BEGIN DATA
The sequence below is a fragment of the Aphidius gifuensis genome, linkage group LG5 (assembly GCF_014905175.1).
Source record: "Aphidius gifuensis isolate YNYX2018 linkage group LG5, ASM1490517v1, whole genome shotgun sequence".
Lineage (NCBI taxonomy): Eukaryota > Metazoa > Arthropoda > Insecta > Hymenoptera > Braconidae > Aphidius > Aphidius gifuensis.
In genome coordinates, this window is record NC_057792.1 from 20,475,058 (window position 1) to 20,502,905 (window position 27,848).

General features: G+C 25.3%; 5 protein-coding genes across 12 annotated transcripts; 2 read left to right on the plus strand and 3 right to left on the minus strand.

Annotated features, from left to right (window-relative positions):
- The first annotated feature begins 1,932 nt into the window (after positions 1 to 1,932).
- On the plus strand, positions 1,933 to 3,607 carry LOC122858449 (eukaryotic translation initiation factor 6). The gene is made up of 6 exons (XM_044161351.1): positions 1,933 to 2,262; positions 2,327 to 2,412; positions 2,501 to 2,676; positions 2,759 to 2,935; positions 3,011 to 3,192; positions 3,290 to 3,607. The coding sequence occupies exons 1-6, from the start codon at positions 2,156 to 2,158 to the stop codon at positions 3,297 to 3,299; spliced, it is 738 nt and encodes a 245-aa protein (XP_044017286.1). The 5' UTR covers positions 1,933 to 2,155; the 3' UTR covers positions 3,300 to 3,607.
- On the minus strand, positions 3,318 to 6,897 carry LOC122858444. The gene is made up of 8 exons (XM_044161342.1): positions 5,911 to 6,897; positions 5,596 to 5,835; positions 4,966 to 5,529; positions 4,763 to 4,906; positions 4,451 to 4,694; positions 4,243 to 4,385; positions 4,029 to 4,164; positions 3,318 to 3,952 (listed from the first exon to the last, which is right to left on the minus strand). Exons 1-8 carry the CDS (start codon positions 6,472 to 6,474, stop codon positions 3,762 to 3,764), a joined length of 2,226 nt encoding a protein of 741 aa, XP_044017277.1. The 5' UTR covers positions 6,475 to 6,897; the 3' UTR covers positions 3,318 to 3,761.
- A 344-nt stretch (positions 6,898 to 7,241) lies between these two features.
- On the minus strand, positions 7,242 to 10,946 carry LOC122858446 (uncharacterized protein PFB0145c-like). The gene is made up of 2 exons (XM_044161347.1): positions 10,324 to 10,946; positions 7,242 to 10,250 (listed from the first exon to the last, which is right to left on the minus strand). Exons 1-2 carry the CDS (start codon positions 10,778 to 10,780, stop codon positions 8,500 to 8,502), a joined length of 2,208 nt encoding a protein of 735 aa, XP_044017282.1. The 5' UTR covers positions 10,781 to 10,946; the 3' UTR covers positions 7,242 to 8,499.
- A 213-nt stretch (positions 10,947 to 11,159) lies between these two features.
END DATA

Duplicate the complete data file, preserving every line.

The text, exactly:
The sequence below is a fragment of the Aphidius gifuensis genome, linkage group LG5 (assembly GCF_014905175.1).
Source record: "Aphidius gifuensis isolate YNYX2018 linkage group LG5, ASM1490517v1, whole genome shotgun sequence".
Lineage (NCBI taxonomy): Eukaryota > Metazoa > Arthropoda > Insecta > Hymenoptera > Braconidae > Aphidius > Aphidius gifuensis.
In genome coordinates, this window is record NC_057792.1 from 20,475,058 (window position 1) to 20,502,905 (window position 27,848).

General features: G+C 25.3%; 5 protein-coding genes across 12 annotated transcripts; 2 read left to right on the plus strand and 3 right to left on the minus strand.

Annotated features, from left to right (window-relative positions):
- The first annotated feature begins 1,932 nt into the window (after positions 1 to 1,932).
- On the plus strand, positions 1,933 to 3,607 carry LOC122858449 (eukaryotic translation initiation factor 6). The gene is made up of 6 exons (XM_044161351.1): positions 1,933 to 2,262; positions 2,327 to 2,412; positions 2,501 to 2,676; positions 2,759 to 2,935; positions 3,011 to 3,192; positions 3,290 to 3,607. The coding sequence occupies exons 1-6, from the start codon at positions 2,156 to 2,158 to the stop codon at positions 3,297 to 3,299; spliced, it is 738 nt and encodes a 245-aa protein (XP_044017286.1). The 5' UTR covers positions 1,933 to 2,155; the 3' UTR covers positions 3,300 to 3,607.
- On the minus strand, positions 3,318 to 6,897 carry LOC122858444. The gene is made up of 8 exons (XM_044161342.1): positions 5,911 to 6,897; positions 5,596 to 5,835; positions 4,966 to 5,529; positions 4,763 to 4,906; positions 4,451 to 4,694; positions 4,243 to 4,385; positions 4,029 to 4,164; positions 3,318 to 3,952 (listed from the first exon to the last, which is right to left on the minus strand). Exons 1-8 carry the CDS (start codon positions 6,472 to 6,474, stop codon positions 3,762 to 3,764), a joined length of 2,226 nt encoding a protein of 741 aa, XP_044017277.1. The 5' UTR covers positions 6,475 to 6,897; the 3' UTR covers positions 3,318 to 3,761.
- A 344-nt stretch (positions 6,898 to 7,241) lies between these two features.
- On the minus strand, positions 7,242 to 10,946 carry LOC122858446 (uncharacterized protein PFB0145c-like). The gene is made up of 2 exons (XM_044161347.1): positions 10,324 to 10,946; positions 7,242 to 10,250 (listed from the first exon to the last, which is right to left on the minus strand). Exons 1-2 carry the CDS (start codon positions 10,778 to 10,780, stop codon positions 8,500 to 8,502), a joined length of 2,208 nt encoding a protein of 735 aa, XP_044017282.1. The 5' UTR covers positions 10,781 to 10,946; the 3' UTR covers positions 7,242 to 8,499.
- A 213-nt stretch (positions 10,947 to 11,159) lies between these two features.